# administrative privileges.  First we need to keep
       # track of the bind DN of the incoming request, which is
       # stored in a variable called `binddn' with session scope,
       # and left in place to allow regular binding:
       rwm-rewriteContext  bindDN
       rwm-rewriteRule     ".+" "${&&binddn($0)}$0" ":"

       # A search filter containing `uid=' is rewritten only
       # if an appropriate DN is bound.
       # To do this, in the first rule the bound DN is
       # dereferenced, while the filter is decomposed in a
       # prefix, in the value of the `uid=<arg>' AVA, and
       # in a suffix. A tag `<>' is appended to the DN.
       # If the DN refers to an entry in the `ou=admin' subtree,
       # the filter is rewritten OR-ing the `uid=<arg>' with
       # `cn=<arg>'; otherwise it is left as is. This could be
       # useful, for instance, to allow apache's auth_ldap-1.4
       # module to authenticate users with both `uid' and
       # `cn', but only if the request comes from a possible
       # `cn=Web auth,ou=admin,dc=home,dc=net' user.
       rwm-rewriteContext searchFilter
       rwm-rewriteRule "(.*\\()uid=([a-z0-9_]+)(\\).*)"
         "${**binddn}<>${&prefix($1)}${&arg($2)}${&suffix($3)}"
         ":I"
       rwm-rewriteRule "^[^,]+,ou=admin,dc=home,dc=net$"
         "${*prefix}|(uid=${*arg})(cn=${*arg})${*suffix}" ":@I"
       rwm-rewriteRule ".*<>$" "${*prefix}uid=${*arg}${*suffix}" ":"

       # This example shows how to strip unwanted DN-valued
       # attribute values from a search result; the first rule
       # matches DN values below "ou=People,dc=example,dc=com";
       # in case of match the rewriting exits successfully.
       # The second rule matches everything else and causes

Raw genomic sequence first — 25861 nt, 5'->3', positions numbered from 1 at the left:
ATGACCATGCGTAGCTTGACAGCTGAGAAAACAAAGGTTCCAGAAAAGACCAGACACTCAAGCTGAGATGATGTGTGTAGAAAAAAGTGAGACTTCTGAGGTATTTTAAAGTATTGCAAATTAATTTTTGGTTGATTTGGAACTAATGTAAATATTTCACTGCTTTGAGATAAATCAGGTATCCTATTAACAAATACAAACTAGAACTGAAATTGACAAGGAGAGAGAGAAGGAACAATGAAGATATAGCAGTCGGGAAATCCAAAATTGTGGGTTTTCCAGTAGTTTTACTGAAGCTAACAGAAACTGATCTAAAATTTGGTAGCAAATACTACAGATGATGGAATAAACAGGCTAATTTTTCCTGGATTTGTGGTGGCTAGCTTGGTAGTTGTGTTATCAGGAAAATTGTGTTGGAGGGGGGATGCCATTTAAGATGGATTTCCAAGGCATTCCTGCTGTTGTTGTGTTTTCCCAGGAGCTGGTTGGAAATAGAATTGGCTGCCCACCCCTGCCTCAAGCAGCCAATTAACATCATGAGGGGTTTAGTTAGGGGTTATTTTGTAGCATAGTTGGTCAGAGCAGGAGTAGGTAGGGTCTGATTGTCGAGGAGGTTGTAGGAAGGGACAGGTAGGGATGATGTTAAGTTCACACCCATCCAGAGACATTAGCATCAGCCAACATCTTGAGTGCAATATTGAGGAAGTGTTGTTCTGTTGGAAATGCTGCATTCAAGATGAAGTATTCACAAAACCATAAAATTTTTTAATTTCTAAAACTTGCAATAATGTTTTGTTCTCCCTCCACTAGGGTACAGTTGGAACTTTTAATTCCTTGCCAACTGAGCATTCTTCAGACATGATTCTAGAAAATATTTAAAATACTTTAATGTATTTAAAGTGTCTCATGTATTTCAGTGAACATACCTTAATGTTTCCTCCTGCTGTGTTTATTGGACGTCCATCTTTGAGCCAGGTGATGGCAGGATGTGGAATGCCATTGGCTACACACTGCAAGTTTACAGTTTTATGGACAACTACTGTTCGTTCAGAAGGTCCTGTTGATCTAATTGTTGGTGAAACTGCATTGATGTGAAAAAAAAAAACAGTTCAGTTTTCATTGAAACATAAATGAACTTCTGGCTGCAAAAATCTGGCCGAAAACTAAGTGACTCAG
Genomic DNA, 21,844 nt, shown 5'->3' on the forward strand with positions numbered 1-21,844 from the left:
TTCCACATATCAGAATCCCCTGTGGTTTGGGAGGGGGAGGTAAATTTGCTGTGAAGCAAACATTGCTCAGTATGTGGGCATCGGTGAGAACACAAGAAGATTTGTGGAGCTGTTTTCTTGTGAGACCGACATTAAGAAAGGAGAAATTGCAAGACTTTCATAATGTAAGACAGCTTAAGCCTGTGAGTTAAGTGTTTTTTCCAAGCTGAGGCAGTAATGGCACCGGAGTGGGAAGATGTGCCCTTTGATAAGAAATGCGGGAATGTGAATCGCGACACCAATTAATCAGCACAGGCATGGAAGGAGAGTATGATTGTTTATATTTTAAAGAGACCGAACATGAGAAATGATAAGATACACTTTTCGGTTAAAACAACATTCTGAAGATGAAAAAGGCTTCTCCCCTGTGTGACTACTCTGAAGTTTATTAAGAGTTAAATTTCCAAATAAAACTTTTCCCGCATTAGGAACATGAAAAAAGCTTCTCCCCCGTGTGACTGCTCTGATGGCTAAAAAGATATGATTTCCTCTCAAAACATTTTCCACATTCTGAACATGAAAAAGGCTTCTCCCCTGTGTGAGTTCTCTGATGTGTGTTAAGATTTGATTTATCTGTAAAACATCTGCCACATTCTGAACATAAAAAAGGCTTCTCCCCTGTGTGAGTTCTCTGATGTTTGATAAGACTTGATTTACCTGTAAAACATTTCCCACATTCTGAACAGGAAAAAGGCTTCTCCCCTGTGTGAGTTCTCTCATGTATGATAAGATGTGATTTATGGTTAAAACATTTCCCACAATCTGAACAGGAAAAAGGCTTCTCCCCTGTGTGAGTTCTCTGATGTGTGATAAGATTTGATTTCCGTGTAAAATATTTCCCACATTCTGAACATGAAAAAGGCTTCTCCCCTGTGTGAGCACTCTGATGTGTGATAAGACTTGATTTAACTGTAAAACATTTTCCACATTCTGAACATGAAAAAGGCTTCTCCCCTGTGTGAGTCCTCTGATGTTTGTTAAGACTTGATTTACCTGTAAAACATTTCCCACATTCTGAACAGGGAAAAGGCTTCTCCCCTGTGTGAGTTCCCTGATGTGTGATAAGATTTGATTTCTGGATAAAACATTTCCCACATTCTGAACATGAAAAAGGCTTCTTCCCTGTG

# the value to be rejected.
       rwm-rewriteContext searchEntryDN
       rwm-rewriteRule ".+,ou=People,dc=example,dc=com$" "$0" ":@"
       rwm-rewriteRule ".*" "" "#"

MAPPING EXAMPLES
       The following directives map the object class `groupOfNames' to the
       object class `groupOfUniqueNames' and the attribute type `member' to
       the attribute type `uniqueMember':

              map objectclass groupOfNames groupOfUniqueNames
              map attribute uniqueMember member

       This presents a limited attribute set from the foreign server:

              map attribute cn *
              map attribute sn *
              map attribute manager *
              map attribute description *
              map attribute *

       These lines map cn, sn, manager, and description to themselves, and any
       other attribute gets "removed" from the object before it is sent to the
       client (or sent up to the LDAP server).  This is obviously a simplistic
       example, but you get the point.

FILES
       /etc/openldap/slapd.conf
              default slapd configuration file

SEE ALSO
       slapd.conf(5), slapd-config(5), slapd-ldap(5), slapd-meta(5),
       slapd-relay(5), slapd(8), regex(7), re_format(7).

AUTHOR
       Pierangelo Masarati; based on back-ldap rewrite/remap features by
       Howard Chu, Pierangelo Masarati.



OpenLDAP 2.4.40                   2014/09/20                      SLAPO-RWM(5)